James O'Connell McNamara
Duke School of Medicine Professor in Neuroscience
The goal of this laboratory is to elucidate the cellular and molecular mechanisms underlying epileptogenesis, the process by which a normal brain becomes epileptic. The epilepsies constitute a group of common, serious neurological disorders, among which temporal lobe epilepsy (TLE) is the most prevalent and devastating. Many patients with severe TLE experienced an episode of prolonged seizures (status epilepticus, SE) years prior to the onset of TLE. Because induction of SE alone is sufficient to induce TLE in diverse mammalian species, the occurrence of de novo SE is thought to contribute to development of TLE in humans. Elucidating the molecular mechanisms by which an episode of SE induces lifelong TLE in an animal model will provide targets for preventive and/or disease modifying therapies. Using a chemical-genetic method, we discovered a molecular mechanism required for induction of TLE by an episode of SE, namely, the excessive activation of the BDNF receptor tyrosine kinase, TrkB (Liu et al., 2013). We subsequently discovered that phospholipase Cg1 is the dominant signaling effector by which excessive activation of TrkB promotes epilepsy (Gu et al., 2015). We designed a novel peptide (pY816) that uncouples TrkB from phospholipase Cg1. Treatment with pY816 following status epilepticus inhibited TLE (Gu et al., 2015). This provides proof-of-concept evidence for a novel strategy targeting receptor tyrosine kinase signaling and identifies a therapeutic with promise for prevention of TLE caused by status epilepticus in humans.
There are two major objectives of our current work. 1. We are developing peptide and small molecule inhibitors of TrkB signaling for advancement to the clinic. 2. We seek to understand the cellular consequences of TrkB activation that transform the brain from normal to epileptic. We have identified the sites within hippocampus at which SE-induced activation of TrkB occurs (Helgager et al 2013). One is the spines of apical dendrites of CA1 pyramidal cells. We are utilizing an in vitro model in which we mimic the enhanced synaptic release of glutamate during SE. Using two photon uncaging microscopy, exquisitely localized high concentrations of glutamate are generated over a spine of an apical dendrite of a CA1 pyramidal cell in cultured hippocampus, resulting in long term potentiation. We have developed novel sensors to dynamically image activation of TrkB within a single spine. We have discovered that induction of long term potentiation requires activation of TrkB, mediated in part by uncaging induced release of BDNF from the same spine (Harward et al 2016). This provides a valuable model with which to elucidate the mechanisms mediating activation of TrkB and the downstream signaling pathways by which its activation promotes long term potentiation (Hedrick et al 2016).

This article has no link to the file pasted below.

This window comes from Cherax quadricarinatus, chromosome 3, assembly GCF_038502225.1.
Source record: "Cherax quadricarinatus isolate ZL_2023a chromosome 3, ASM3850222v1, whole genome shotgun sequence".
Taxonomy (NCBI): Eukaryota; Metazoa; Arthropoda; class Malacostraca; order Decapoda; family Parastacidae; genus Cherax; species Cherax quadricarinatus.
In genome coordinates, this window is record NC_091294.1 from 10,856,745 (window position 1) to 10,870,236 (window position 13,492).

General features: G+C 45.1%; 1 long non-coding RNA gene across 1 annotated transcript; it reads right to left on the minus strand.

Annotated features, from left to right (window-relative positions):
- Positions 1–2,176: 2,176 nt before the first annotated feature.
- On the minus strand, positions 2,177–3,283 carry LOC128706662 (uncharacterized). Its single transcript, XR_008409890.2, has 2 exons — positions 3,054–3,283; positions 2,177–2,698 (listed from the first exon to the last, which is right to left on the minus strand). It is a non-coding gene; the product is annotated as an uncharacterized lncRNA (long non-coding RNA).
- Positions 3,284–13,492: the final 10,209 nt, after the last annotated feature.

Helgager J, Liu G, McNamara JO. The cellular and synaptic location of activated TrkB in mouse hippocampus during limbic epileptogenesis. J Comp Neurol. 521(3):499-521. 2013. (PMCID: PMC3527653)
Liu, G., Gu, B, He, X., Joshi, R.B., Wackerle, H.D., Rodriguiz, R.M., Wetsel, W.C., and McNamara, J.O. Transient Inhibition of TrkB Kinase after Status Epilepticus Prevents Development of Temporal Lobe Epilepsy. Neuron 79:31-38, 2013. (PMCID: PMC3744583).*
Gu, B., Huang, Yang Zhong Huang, He, Xiao-Ping He, Joshi, R. B., Jang, Wonjo, & McNamara, J.O. A Peptide Uncoupling BDNF Receptor TrkB from Phospholipase Cγ1 Prevents Epilepsy Induced by Status Epilepticus. Neuron 88(3):484-491, 2015. PMID:26481038. PMCID: pending
Harward, S. C., Hedrick, N. G., Hall, C. E., Parra-bueno, P., Milner, T. A., Pan, E., … Yasuda, R., McNamara J.O. (2016). Autocrine BDNF-TrkB signalling within a single dendritic spine, 13–16. doi:10.1038/nature19766
Hedrick, N. G., Harward, S. C., Hall, C. E., Murakoshi, H., McNamara, J. O., & Yasuda, R. (2016). Rho GTPase complementation underlies BDNF-dependent homo- and heterosynaptic plasticity. Nature. doi:10.1038/nature19784
Our publications can be found at: http://www.ncbi.nlm.nih.gov/sites/myncbi/1rMG926fr2ikx/bibliography/48320844/public/?sort=date&direction=ascending
Hall, C. E., et al. “Analysis of TrkB Receptor Activity Using FRET Sensors.” Neuromethods, vol. 143, 2019, pp. 149–57. Scopus, doi:10.1007/7657_2018_12. Full Text